Split 9th Circuit panel stays injunction against DADT

by on November 2, 2010  •  In Constitutional law, Military

After taking almost two weeks to decide and with one judge dissenting, a panel of Ninth Circuit Court of Appeals judges has granted a stay pending appeal of the injunction against the Don't Ask Don't Tell policy issued in the Log Cabin Republicans case. Although the policy can again be enforced, the court's actions sent yet another signal that legal support for it is dwindling. Normally it would take the court about a minute to stop an injunction against a federal statute that previous courts have upheld multiple times. Recall the same court's reaction to a similar motion for a stay of Judge Walker's ruling against Prop 8 – the stay was granted in less than a day.

The two judges who formed the majority wrote that "there are three reasons that persuade us to grant a stay pending appeal."

The reasons included that "Acts of Congress are presumptively constitutional," that "'judicial deference . . . is at its apogee' when Congress legislates under its authority to raise and support armies" and that "the district court’s analysis and conclusions are arguably at odds with the decisions of at least four other Circuit Courts of Appeal" [citing Cook v. Gates in the 1st Circuit; Able v. U.S. in the 2d Circuit; Richenberg v. Perry in the 8th Circuit; and Thomasson v. Perry in the 4th Cir.].

We … conclude that the public interest in ensuring orderly change of this magnitude in the military – if that is what is to happen – strongly militates in favor of a stay. Furthermore, if the administration is successful in persuading Congress to eliminate [DADT], this case and controversy will become moot.

In dissenting, Judge William Fletcher wrote that he "would allow the district court's order to continue in effect insofar as it enjoins the Defendants from actually discharging anyone from the military [under DADT] during the pendency of the appeal." Fletcher would have let the military officially continue the DADT policy (as to recruiting, for example), but would have halted discharges. Judge Fletcher also stated that he would have granted oral argument on the stay motion, but the court rules require that at least two judges request oral argument on a motion before one will be scheduled.

Arguably, the Gates memorandum freezing DADT discharges unless they are approved by a new civilian-dominated process achieves what Judge Fletcher would have ordered.

In a separate scheduling order, the court set deadlines for the full briefing of the case (no.10-56634). The government will file its appeal brief by Monday, Jan. 24, 2011. Attorneys for LCR are required to file their response by Tuesday, Feb. 22, and the government's reply is required to be filed by 14 days following the LCR filing.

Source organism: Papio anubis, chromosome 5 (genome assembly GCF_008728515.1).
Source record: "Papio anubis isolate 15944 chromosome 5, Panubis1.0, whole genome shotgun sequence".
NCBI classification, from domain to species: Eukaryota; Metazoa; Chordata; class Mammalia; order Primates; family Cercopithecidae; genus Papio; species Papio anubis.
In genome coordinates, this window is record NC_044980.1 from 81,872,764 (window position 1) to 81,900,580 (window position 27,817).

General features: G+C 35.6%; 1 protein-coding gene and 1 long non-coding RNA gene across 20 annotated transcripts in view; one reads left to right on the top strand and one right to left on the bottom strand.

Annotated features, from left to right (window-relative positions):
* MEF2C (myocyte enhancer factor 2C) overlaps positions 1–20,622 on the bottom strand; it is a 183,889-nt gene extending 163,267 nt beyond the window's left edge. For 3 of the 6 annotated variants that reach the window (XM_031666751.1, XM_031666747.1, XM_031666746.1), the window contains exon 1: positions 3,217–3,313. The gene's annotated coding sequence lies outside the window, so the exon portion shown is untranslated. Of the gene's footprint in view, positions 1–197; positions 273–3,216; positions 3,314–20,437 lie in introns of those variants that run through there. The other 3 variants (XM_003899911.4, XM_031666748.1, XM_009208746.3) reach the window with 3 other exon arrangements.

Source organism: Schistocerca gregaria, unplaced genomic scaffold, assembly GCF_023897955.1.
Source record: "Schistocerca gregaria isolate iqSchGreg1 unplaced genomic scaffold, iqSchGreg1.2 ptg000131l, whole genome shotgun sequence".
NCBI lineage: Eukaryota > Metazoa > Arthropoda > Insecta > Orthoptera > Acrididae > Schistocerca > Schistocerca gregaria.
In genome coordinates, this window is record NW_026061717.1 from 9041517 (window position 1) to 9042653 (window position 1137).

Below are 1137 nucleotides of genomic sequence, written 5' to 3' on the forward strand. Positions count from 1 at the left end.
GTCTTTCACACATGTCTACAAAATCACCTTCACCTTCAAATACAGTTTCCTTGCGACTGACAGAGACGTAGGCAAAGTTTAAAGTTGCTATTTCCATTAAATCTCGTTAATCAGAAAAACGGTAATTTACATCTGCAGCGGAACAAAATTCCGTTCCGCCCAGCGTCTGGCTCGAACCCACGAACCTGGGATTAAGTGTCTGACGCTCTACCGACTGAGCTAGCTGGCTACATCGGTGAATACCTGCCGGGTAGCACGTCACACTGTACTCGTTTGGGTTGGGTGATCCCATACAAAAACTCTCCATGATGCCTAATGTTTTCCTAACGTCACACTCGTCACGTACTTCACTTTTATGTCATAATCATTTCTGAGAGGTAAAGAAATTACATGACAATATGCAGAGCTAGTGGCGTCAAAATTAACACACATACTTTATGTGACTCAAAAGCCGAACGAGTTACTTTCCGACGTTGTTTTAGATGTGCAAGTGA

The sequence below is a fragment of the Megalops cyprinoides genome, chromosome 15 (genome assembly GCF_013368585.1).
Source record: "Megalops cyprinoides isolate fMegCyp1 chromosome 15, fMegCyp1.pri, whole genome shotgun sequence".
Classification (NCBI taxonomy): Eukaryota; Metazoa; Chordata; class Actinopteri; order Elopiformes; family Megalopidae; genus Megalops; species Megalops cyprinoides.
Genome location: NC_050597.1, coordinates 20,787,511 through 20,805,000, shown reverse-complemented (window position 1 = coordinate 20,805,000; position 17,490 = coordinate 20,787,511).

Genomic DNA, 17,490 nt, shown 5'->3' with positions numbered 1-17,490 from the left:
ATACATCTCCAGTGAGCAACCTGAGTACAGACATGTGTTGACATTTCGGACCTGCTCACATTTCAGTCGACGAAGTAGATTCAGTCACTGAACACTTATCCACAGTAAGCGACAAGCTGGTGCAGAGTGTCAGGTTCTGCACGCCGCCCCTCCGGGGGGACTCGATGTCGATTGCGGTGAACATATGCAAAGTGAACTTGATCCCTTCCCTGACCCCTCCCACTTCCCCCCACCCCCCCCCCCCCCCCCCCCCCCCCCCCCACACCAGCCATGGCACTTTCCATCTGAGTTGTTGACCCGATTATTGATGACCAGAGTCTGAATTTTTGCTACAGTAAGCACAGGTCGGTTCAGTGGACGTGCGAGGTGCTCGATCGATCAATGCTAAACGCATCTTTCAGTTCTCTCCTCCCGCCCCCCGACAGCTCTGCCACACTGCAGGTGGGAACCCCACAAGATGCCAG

With luck, the policy will be dead before the first brief is due.


4 Responses to Split 9th Circuit panel stays injunction against DADT

  1. Jay November 2, 2010 at 9:06 AM

    I am interested as to why you believe the Gates memorandum effectively ends the discharges. In issuing the memorandum Gates pointedly said that the purpose of the change in procedure had nothing to do with either increasing or decreasing the number of discharges. Do you know something that I don’t? And is there some way to find out whether and how many discharges under DADT have been made this year and since the new procedure has gone into effect?

    I realize that the Obama administration wants us to see the memo as a big change that gives a wink and nod that DADT is really over except for the shouting. But I am skeptical both as to whether this change is anything more than a publicity stunt and as to whether Obama will be able to repeal DADT legislatively. I suspect that when he fails to repeal it legislatively in the lame-duck session, he will finally use his powers as Commander in Chief to end the policy. Then his defenders will talk about how brilliant and decisive he is for doing what he should have done 18 months ago.

  2. Jay November 2, 2010 at 11:07 AM

    One more question, if I may: Is it right to assume that the same panel that considered the stay will be considering the appeal itself?

  3. Nan Hunter November 2, 2010 at 10:16 PM

    My best guess is that the administration is using the Gates memorandum as a way to try to get ahead of a curve that they have failed so far to control. It allows them to keep all their options open, essentially insuring that political appointees can shut down DADT discharges without having to say so, or, alternatively, can allow some to go forward. (SLDN keeps track of how many DADT discharges occur, and I’m sure they will monitor that closely now.) The White House is still banking on legislative repeal, and the new DoD policy can freeze discharges until there is a Senate vote.

    If they fail in the Senate, what will their next move be? I don’t have a crystal ball, but I think they will use the Pentagon report to justify executive action to more formally stop the discharges, although they cannot eliminate the law.

    As for the Ninth Circuit, the panel that ruled on the stay will NOT be the same trio of judges that decides the case. We won’t know more about the latter panel until a week before oral argument, which will be months away unless the LCR lawyers gets the case put on an expedited schedule.

  4. Jay November 3, 2010 at 10:11 AM

    Thanks very much!!!!

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